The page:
• Facts About East

  • Interesting facts about our Region
    The East of England is based around the ancient kingdom of East Anglia, which was originally made up of Norfolk and Suffolk. These are now joined by Bedfordshire, Cambridgeshire, Essex and Hertfordshire to form the bump on England's eastern side.

  • The area is directly to the north of London, and has preserved much of its unspoilt character, rural landscape, architecture and traditions.

  • The region covers 7,380 square miles (11,876 square kilometres), stretching approximately 109 miles (175 kilometres) from north to south; and 108 miles (174 kilometres) from east to west.

  • It is bordered to the north by Lincolnshire, Northamptonshire and the North Sea; to the south by London and the Thames Estuary; to the east by the North Sea; and to the west by Buckinghamshire.

  • Courtesy of East of England Tourist Board

  • The countryside is predominately a low lying and open area, containing a diversity of gentle landscapes - from flat fens (which support intensive arable farming and horticulture) to chalk downland, winding rivers, heathland, man-made waterways, ancient woodland and forest. The highest point is Hastoe (nr. Tring) in Hertfordshire at 245m (803 feet). The lowest point is Holme Fen (nr. Peterborough) in Cambridgeshire which is 2.7m (9 feet) below sea level.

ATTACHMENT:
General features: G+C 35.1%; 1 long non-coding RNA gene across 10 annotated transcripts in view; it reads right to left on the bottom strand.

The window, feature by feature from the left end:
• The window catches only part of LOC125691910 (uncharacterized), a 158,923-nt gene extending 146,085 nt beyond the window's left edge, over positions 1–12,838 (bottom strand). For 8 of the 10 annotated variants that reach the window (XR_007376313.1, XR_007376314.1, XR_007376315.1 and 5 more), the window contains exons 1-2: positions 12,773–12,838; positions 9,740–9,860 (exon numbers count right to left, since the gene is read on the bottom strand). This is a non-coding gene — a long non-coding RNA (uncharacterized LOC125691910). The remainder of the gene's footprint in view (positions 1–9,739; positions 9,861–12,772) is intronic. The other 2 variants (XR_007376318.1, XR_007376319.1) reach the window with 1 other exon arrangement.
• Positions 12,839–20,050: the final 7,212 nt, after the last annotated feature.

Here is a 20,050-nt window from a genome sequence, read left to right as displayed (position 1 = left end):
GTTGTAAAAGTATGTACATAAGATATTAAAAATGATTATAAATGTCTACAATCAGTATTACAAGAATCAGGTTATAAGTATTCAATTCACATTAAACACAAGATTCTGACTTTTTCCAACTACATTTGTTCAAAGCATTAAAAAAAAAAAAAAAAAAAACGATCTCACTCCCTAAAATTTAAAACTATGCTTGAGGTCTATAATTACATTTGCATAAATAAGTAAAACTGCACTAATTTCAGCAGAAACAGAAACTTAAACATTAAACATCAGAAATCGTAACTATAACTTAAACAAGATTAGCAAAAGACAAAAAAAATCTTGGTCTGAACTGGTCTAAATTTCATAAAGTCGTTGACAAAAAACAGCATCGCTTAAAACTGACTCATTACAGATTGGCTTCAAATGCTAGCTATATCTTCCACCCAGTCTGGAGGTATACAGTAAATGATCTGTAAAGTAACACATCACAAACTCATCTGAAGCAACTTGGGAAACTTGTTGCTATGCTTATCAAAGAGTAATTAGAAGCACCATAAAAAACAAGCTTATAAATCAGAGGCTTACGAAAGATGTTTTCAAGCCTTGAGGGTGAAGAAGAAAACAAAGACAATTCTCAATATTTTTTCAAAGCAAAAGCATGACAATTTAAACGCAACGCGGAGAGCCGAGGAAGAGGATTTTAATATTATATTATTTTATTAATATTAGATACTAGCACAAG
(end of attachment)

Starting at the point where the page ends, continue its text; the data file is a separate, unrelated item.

• The coastline is over 250 miles (402 kilometres) long, from The Wash (England's largest tidal estuary) to the wide expanse of the River Thames. We have 39 beaches. Most of the coastline is unspoilt and slowly eroding, with low crumbling cliffs, mudflats, sand/shingle beaches, spits, saltmarshes, dunes and wide river estuaries. There are also seven key seaside destinations offering family fun and entertainment.

  • We have one National Park - The Broads of Norfolk and Suffolk; plus four 'Areas of Outstanding Natural Beauty'. These are the Norfolk and Suffolk Coasts; the Dedham Vale (Essex/Suffolk borders); and The Chilterns (Bedfordshire/Hertfordshire).

  • The region is particularly noted for its traditional market towns and outstanding examples of historic architecture - flint, thatch and timber-framed buildings, plus fine country houses. There is also Britain's best collection of cathedrals and churches (round towers being a particular speciality in Norfolk and Suffolk).

  • The East of England enjoys one of the best climates in the country - it is always the first to greet every summer morning, and boasts the lowest rainfall in the UK (receiving less than 700mm a year). According to the Met Office, the region also experiences significantly more sunshine hours than the rest of the country, resulting in warm summers and mild winters.

  • There are over 650 places to visit, ranging from historic houses and gardens, to museums, steam railways and wildlife parks. Key themes of the region include aviation and maritime heritage, cycling, birdwatching, gardens and sailing. There is also a diverse arts and cultural scene with music festivals, village carnivals, county agricultural shows and more quirky events.

  • The region is known as the 'food basket of Britain' - its rich soil used to grow cereals, sugar beet, fruit and vegetables. Pork is the main meat (hams and sausages), alongside a plethora of seafood (cockles, crabs and oysters). There are also jams, mustard, wine, sea salt and fine ales - produced using the area's excellent barley crop.